“France is preparing the evacuation of its citizens and [other] European citizens who want to leave the country,” the French Foreign Ministry states. Other European countries, including Italy and Spain, have announced they too will offer their citizens flights out of Niger.

The exact number of European civilians in the country is not known but is estimated to be 70 Spanish citizens, approximately 100 Germans, and at least 600 French nationals, according to various media reports. Spain and Germany have both suspended any cooperation with Niger.

The French Foreign Ministry has stated that the uranium mining company Orano in Niger will continue to work despite the evacuation of French citizens. While there have been claims that Niger has suspended Uranium and Gold exports to France, there has not been any official statements by the junta confirming this. Likewise, a spokesperson for the European Commission has stated that the coup in Niger will not lead to problems with the supply of uranium to the EU. Over 50% of the uranium ore extracted from Niger is used to fuel French nuclear power plants.

German Defense Minister Boris Pistorius said, “All options are available regarding the movement of our forces in Niger.” Germany has announced it does not intend to launch an operation to evacuate its citizens from Niger, instead encouraging them to accept the offer of evacuation flights from the French government. According to the German foreign ministry’s estimate, there are fewer than 100 German citizens currently in-country. Note that this estimate does not include Germans in Niger for military reasons.

The United Kingdom released a statement on Sunday highlighting it’s condemnation of attempts to undermine democracy and stability in Niger. The statement reaffirmed the UK’s support for ECOWAS in their efforts to restore stability in Niger. “The UK is a committed partner of Niger’s democratically elected government and calls for President Bazoum to be immediately reinstated to restore constitutional order,” the statement declared.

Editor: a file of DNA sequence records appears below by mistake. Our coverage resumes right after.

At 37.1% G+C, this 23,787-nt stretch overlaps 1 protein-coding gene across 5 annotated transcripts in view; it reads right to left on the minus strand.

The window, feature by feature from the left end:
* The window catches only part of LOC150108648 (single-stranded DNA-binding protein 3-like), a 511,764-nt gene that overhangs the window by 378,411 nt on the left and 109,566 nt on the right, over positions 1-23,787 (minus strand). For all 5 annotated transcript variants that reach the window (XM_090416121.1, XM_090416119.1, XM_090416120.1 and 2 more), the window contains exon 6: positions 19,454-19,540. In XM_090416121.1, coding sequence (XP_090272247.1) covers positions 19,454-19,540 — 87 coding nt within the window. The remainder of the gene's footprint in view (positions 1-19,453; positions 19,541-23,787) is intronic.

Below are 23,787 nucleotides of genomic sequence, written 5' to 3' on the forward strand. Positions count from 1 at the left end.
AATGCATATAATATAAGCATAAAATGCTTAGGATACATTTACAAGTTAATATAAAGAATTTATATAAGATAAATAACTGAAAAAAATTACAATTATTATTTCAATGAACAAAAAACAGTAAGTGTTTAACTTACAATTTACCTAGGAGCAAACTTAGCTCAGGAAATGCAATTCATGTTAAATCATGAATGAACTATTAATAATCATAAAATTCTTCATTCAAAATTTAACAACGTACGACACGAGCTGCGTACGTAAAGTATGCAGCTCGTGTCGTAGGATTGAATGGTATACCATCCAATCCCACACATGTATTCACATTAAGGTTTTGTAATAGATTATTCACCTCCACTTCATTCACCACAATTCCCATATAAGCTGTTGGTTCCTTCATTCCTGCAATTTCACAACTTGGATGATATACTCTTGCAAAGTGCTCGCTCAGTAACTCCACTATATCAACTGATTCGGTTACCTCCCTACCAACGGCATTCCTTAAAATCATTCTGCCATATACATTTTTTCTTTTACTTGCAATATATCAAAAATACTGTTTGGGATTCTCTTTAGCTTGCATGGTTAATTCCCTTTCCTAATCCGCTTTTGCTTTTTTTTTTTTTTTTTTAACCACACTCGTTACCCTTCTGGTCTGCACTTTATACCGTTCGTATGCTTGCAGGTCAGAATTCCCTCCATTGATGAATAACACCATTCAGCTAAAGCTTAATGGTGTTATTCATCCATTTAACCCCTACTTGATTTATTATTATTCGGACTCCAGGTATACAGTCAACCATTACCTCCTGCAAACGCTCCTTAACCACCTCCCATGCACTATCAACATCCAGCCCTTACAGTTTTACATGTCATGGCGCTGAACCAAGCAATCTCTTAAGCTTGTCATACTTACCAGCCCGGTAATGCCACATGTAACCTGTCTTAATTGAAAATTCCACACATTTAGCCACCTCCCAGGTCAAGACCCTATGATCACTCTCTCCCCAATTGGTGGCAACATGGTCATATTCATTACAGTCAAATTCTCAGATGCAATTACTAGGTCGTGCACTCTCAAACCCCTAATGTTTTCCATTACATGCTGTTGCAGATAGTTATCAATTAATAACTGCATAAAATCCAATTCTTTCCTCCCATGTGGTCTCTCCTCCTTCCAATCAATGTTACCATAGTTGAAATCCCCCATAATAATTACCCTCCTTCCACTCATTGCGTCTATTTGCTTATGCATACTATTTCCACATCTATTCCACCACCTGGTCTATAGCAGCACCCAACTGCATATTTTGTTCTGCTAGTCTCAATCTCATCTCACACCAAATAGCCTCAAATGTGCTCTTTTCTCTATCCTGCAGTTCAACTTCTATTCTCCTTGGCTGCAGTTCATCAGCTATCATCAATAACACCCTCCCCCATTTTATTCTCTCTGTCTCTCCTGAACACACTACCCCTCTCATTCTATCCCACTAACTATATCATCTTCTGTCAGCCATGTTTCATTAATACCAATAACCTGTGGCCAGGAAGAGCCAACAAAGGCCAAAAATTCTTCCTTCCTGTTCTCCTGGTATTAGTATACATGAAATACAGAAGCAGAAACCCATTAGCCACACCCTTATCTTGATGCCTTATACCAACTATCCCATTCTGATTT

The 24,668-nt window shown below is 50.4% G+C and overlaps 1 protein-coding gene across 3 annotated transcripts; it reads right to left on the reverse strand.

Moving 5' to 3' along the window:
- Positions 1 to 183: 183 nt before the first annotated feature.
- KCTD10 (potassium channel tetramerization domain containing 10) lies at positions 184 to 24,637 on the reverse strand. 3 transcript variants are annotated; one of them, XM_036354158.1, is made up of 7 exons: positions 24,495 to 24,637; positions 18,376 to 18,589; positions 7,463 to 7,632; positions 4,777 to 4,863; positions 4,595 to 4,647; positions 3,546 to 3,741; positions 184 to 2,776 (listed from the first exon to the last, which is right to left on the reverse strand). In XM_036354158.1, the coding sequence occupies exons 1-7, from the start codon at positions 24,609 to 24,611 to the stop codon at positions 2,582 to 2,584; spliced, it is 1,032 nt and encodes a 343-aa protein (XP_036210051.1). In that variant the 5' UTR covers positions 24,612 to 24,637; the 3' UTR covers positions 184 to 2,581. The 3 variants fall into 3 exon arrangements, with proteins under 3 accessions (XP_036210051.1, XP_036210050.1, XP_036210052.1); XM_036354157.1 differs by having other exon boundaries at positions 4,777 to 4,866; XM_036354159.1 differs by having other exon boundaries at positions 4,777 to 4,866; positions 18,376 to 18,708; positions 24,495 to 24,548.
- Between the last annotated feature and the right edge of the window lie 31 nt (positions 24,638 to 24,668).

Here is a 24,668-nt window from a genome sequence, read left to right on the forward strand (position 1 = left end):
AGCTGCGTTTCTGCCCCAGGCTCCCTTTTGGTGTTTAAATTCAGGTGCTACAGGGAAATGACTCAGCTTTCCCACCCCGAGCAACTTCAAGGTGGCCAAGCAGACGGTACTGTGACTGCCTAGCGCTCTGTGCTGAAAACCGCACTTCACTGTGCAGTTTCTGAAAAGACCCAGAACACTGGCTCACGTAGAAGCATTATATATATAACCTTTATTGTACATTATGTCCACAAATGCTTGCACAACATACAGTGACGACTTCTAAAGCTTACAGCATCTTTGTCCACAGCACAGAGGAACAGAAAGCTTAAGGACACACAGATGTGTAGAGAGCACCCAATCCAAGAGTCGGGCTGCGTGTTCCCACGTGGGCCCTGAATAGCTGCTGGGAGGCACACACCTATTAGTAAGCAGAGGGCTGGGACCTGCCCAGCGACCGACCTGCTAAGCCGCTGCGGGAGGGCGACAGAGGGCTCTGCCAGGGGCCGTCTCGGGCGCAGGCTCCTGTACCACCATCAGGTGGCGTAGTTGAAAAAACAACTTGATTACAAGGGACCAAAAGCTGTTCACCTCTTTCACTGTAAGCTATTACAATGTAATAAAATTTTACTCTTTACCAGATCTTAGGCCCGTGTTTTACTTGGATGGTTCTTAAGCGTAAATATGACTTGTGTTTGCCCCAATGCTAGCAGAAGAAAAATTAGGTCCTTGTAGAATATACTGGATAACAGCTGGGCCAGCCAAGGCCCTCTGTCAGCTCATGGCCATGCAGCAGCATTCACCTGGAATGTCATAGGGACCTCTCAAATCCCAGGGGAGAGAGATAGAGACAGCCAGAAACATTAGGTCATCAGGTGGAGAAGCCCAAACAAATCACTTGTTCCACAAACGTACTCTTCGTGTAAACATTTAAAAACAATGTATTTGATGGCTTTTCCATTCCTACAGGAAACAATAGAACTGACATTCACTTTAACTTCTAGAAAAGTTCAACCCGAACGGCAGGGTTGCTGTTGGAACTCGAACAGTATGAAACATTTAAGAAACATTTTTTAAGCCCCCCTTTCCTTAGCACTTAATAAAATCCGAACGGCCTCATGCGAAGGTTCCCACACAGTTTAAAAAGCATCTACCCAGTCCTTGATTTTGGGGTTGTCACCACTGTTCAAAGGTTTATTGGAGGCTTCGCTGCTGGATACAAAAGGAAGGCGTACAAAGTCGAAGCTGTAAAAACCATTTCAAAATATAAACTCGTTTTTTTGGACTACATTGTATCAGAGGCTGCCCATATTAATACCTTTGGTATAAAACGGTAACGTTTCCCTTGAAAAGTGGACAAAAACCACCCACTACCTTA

(Photo – AP)

The United States has adopted a moderate stance, both diplomatically and militarily. CNN, quoting a Pentagon official, reports that about a thousand US Army soldiers were retrograded to the NATO military base in Agadez, Niger, after the overthrow of President Bazoum. The White House initially stated, “We have not made a decision to send US forces to Niger to support evacuations by countries there,” but they have since decided to evacuate the embassy in Niger, leaving only key staff behind.

A senior US State Department official told Reuters that the US objective is to support West Africa’s regional bloc, ECOWAS, in its efforts to reverse the military takeover in Niger. The Pentagon has said that “training cooperation with the armed forces in Niger has been suspended” and that they remain “in close contact” with their military counterparts in Niger.

A joint US and South African statement declared, “We stand with the Democratic Government and people of Niger and reaffirm our support for democracy in the country.”

In regards to Russia’s involvement, the White House stated that any partnership between Niger and Russia would not be in the interest of the people of Niger. They’ve also stated there has been no indication of any Wagner Group PMC interference as of yet. National Security Advisor John Kirby reinforced this, remarking that there is no indication that the Russian Federation was behind the coup in Niger.

“We remain deeply concerned about the unfolding developments … the United States condemns in the strongest terms any effort to seize power by force,” said Kirby.

“A military takeover may cause the United States to cease security and other cooperation with the government of Niger, jeopardizing existing security and non-security partnerships.”

There are about 1,100 U.S. troops in Niger, where the U.S. military operates out of two bases.

French Foreign Minister Catherine Colonna said that the riots outside the French embassy in Niamey were influenced by Russia, adding it had “all the usual ingredients of destabilization, the Russian-African way”.